This is the third and last book in the ‘Wideacre’ series and I am so glad I have followed this series to the end. These books continue to remind me why I love historical fiction so much.
This story follows Meridon, the daughter of Julia Lacey whom she gave away to Gypsies at the end of Book 2 in a bid to stop the Wideacre madness for land. Meridon grows up in a hard world and eventually joins a circus group with her sister Dandy. However, at night she dreams of a place called Wideacre and she believes that this is her real home. Fate drags her home to Wide acre but life isn’t how she expected to meet it. Soon she discovers that the life of being “Quality” isn’t too different from being dirt poor and she is faced with the decision of changing the narrative the Laceys’ have kept on for generations or try to put things right like her mother Julie has always intended.
This has turned out to be my best in this trilogy. The only issue I had with this story was the fact that I found the parts around Meridon’s childhood a bit too long and stretched which almost got me bored. However, as the story progressed, I understood why the back story was necessary and how it made the entire story richer and better. I love stories that teach me something new or makes me understand certain behaviors/cultures better and this story covered both for me. I was also glad that it ended with a somewhat HEA “ish” way for the protagonist and Wideacre as a whole. At least I can sleep easy without spending my time permutating what may or may not have happened to who and who as I now have total closure to this story. Most importantly, Phillipa Gregory will always steal my heart with her exquisite writing style and her ability to keep me hooked to a story. She makes me love historical fiction more each day.
This trilogy is not the easiest of reads due to it having themes with incest, rape and violence but I would still recommend it to lovers of historical fiction.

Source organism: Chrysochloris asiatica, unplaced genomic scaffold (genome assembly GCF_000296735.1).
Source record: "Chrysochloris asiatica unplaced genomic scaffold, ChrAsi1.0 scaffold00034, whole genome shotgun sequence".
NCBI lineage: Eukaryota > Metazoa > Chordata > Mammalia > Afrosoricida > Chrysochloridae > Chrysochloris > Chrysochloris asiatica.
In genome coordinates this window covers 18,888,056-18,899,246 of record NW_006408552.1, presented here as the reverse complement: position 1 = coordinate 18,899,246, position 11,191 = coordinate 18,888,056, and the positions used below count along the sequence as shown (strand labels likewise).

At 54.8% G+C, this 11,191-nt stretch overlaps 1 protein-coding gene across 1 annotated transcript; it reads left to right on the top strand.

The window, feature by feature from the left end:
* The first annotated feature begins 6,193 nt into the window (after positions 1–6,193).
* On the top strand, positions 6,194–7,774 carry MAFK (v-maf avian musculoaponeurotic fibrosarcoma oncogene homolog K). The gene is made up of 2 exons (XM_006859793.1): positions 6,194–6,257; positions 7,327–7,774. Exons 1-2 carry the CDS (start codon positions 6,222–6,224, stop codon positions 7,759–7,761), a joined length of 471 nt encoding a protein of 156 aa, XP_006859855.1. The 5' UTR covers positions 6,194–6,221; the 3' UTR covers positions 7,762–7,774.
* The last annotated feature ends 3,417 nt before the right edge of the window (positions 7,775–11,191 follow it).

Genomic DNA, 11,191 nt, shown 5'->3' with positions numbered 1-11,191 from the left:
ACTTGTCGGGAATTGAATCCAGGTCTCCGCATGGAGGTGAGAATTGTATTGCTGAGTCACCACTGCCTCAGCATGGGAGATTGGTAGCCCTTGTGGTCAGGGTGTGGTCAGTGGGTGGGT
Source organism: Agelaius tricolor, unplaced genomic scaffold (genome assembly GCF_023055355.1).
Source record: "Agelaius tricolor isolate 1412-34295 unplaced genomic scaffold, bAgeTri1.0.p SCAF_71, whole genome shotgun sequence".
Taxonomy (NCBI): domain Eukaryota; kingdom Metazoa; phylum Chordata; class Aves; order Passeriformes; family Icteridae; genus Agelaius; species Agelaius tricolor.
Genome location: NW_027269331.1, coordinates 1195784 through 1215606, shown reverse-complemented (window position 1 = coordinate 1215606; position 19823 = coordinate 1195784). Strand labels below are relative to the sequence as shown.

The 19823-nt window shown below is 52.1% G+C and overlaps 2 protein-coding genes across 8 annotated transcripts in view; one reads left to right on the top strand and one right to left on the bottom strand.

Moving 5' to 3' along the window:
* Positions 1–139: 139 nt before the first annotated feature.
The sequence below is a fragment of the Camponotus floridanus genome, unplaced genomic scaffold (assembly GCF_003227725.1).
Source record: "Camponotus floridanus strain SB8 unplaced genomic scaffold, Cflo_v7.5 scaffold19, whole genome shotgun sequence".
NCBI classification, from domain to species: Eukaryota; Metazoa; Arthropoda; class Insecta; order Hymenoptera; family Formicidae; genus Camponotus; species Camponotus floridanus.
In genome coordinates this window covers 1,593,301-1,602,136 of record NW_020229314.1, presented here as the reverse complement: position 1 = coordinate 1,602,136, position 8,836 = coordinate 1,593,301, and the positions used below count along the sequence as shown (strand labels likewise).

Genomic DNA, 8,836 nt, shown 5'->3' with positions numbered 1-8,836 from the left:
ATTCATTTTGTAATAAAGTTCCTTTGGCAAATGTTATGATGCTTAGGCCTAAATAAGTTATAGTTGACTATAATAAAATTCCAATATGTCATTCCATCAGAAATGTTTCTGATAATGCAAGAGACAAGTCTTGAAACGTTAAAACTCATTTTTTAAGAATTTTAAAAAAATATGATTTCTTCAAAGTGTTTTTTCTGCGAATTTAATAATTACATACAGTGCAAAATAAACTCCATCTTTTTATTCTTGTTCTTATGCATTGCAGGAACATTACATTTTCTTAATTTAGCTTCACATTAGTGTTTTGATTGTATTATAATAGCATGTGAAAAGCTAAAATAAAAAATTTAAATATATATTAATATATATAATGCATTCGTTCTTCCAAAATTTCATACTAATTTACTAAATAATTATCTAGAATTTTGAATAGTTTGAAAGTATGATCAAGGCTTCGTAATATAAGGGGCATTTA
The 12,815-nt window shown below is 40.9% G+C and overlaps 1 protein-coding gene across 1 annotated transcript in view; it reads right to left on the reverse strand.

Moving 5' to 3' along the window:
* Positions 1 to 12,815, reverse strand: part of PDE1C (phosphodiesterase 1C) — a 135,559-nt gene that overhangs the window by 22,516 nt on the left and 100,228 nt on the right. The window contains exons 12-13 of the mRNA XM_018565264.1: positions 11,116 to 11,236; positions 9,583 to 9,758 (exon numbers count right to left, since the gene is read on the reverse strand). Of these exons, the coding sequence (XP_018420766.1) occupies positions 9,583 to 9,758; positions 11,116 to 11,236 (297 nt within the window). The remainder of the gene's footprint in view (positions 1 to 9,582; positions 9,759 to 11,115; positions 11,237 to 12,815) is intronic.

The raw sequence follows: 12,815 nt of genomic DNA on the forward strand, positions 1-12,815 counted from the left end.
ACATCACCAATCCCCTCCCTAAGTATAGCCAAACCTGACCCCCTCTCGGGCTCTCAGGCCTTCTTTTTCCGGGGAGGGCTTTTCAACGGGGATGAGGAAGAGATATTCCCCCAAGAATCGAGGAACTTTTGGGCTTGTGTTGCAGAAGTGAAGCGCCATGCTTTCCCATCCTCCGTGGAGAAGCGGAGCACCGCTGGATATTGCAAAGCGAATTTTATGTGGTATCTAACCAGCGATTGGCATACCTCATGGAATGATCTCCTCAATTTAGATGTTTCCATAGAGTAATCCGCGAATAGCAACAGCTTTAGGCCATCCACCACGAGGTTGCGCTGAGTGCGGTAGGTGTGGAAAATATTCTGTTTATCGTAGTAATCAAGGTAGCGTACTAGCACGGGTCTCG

Rating: 4.5 Stars
Published: July 2nd 2003 by Washington Square Press (first published May 3rd 1990)
Genre: Historical Fiction
Philippa Gregory was an established historian and writer when she discovered her interest in the Tudor period and wrote the novel The Other Boleyn Girl, which was made into a TV drama and a major film. Published in 2009, the bestselling The White Queen, the story of Elizabeth Woodville, ushered in a new series involving The Cousins’ War (now known as The War of the Roses) and a new era for the acclaimed author. Gregory lives with her family on a small farm in Yorkshire, where she keeps horses, hens and ducks. Visitors to her site, www.PhilippaGregory.com become addicted to the updates of historical research, as well as the progress of her ducklings. Her other great interest is the charity she founded nearly twenty years ago; Gardens for The Gambia. She has raised funds and paid for 140 wells in the primary schools of the dry, poverty stricken African country. Thousands of school children have learned market gardening, and drunk the fresh water in the school gardens around the wells. A former student of Sussex University, and a PhD and Alumna of the Year 2009 of Edinburgh University, her love for history and her commitment to historical accuracy are the hallmarks of her writing. She also reviews for US and UK newspapers, and is a regular broadcaster on television, radio, and webcasts from her website.
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